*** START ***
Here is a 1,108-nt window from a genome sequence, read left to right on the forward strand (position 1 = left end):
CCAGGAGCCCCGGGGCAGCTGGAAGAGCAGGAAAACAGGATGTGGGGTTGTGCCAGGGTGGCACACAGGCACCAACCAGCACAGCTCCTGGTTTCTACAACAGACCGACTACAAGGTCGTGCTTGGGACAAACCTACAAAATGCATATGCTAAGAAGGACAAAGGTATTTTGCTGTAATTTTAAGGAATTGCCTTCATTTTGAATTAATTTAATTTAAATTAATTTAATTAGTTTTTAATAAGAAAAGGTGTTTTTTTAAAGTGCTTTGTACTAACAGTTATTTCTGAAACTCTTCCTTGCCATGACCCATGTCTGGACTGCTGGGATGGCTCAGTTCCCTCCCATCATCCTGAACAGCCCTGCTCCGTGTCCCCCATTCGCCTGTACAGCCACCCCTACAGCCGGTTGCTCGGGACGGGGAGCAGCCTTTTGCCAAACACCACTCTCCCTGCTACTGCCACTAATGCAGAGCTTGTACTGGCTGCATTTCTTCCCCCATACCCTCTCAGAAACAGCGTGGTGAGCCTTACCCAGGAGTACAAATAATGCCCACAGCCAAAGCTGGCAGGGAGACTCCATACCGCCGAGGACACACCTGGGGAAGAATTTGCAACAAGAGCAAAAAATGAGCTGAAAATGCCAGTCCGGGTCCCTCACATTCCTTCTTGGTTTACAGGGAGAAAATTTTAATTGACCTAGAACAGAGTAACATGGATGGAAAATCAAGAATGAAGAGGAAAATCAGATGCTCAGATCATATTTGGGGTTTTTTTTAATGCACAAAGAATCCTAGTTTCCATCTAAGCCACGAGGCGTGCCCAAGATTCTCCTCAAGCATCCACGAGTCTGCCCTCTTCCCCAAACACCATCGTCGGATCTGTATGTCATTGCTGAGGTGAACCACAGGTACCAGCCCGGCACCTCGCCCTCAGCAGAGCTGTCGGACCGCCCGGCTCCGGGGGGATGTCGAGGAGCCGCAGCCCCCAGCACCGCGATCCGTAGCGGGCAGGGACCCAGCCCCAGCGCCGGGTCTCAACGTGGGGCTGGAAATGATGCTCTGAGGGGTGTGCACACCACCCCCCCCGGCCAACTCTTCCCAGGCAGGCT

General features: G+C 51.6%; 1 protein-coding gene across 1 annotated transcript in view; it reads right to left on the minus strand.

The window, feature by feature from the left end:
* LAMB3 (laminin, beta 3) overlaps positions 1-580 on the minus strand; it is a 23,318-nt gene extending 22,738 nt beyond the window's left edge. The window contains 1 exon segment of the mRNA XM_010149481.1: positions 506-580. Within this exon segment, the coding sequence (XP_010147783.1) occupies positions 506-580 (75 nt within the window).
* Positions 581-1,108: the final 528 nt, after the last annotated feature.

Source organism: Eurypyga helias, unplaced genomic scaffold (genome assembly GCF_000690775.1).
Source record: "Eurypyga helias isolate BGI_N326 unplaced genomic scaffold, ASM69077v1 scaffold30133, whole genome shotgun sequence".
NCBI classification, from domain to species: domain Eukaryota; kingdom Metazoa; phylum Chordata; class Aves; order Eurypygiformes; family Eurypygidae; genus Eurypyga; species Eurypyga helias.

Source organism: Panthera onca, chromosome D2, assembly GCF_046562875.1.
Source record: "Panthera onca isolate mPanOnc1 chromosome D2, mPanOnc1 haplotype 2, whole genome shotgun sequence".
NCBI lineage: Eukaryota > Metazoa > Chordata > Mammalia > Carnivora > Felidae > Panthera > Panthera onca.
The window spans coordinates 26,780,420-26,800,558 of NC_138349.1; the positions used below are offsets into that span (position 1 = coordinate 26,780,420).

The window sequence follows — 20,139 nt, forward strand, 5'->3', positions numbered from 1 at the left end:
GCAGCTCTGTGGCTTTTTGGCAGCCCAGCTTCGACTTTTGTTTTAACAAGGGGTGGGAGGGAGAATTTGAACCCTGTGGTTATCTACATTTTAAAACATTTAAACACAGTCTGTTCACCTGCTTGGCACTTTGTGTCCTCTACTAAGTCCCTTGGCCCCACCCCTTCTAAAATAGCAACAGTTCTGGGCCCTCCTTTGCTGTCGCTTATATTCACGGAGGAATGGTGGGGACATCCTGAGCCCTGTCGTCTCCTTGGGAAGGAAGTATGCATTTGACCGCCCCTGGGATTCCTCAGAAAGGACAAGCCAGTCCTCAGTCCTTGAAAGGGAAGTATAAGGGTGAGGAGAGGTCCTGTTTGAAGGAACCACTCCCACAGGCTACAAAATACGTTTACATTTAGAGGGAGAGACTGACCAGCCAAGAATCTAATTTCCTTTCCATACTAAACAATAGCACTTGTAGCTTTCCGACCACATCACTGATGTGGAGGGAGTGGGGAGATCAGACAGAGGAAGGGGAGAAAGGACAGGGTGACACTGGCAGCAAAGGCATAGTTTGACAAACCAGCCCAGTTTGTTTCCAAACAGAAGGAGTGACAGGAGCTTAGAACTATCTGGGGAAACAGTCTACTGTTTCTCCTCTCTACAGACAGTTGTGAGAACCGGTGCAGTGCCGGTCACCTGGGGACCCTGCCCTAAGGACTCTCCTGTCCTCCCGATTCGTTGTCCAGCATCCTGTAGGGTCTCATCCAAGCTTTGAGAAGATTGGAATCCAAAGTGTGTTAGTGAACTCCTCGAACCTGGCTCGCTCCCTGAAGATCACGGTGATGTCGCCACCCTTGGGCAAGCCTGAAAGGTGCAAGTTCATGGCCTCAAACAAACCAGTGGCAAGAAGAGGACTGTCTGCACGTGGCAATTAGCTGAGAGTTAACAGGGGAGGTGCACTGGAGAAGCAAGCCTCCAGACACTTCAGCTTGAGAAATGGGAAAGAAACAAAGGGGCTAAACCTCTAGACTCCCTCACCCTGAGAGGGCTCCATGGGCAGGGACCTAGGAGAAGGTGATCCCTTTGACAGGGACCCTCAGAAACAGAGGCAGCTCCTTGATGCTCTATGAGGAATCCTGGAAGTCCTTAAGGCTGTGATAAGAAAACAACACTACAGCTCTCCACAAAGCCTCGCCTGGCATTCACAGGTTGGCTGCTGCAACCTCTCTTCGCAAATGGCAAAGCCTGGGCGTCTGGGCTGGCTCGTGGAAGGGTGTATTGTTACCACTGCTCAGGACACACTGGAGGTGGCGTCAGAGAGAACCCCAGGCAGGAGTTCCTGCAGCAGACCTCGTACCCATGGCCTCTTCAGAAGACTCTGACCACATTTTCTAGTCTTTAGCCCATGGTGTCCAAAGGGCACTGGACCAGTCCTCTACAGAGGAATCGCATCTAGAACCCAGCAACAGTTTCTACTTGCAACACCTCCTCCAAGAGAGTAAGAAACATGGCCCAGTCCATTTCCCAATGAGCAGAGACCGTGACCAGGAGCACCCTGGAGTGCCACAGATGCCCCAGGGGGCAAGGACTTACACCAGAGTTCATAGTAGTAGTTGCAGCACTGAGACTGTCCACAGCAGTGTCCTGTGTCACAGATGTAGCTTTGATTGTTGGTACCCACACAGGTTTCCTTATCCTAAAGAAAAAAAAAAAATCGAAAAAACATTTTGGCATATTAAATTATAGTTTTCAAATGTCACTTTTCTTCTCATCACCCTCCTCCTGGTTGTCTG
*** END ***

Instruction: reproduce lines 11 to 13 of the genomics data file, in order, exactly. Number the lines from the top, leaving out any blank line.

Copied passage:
Source record: "Panthera onca isolate mPanOnc1 chromosome D2, mPanOnc1 haplotype 2, whole genome shotgun sequence".
NCBI lineage: Eukaryota > Metazoa > Chordata > Mammalia > Carnivora > Felidae > Panthera > Panthera onca.
The window spans coordinates 26,780,420-26,800,558 of NC_138349.1; the positions used below are offsets into that span (position 1 = coordinate 26,780,420).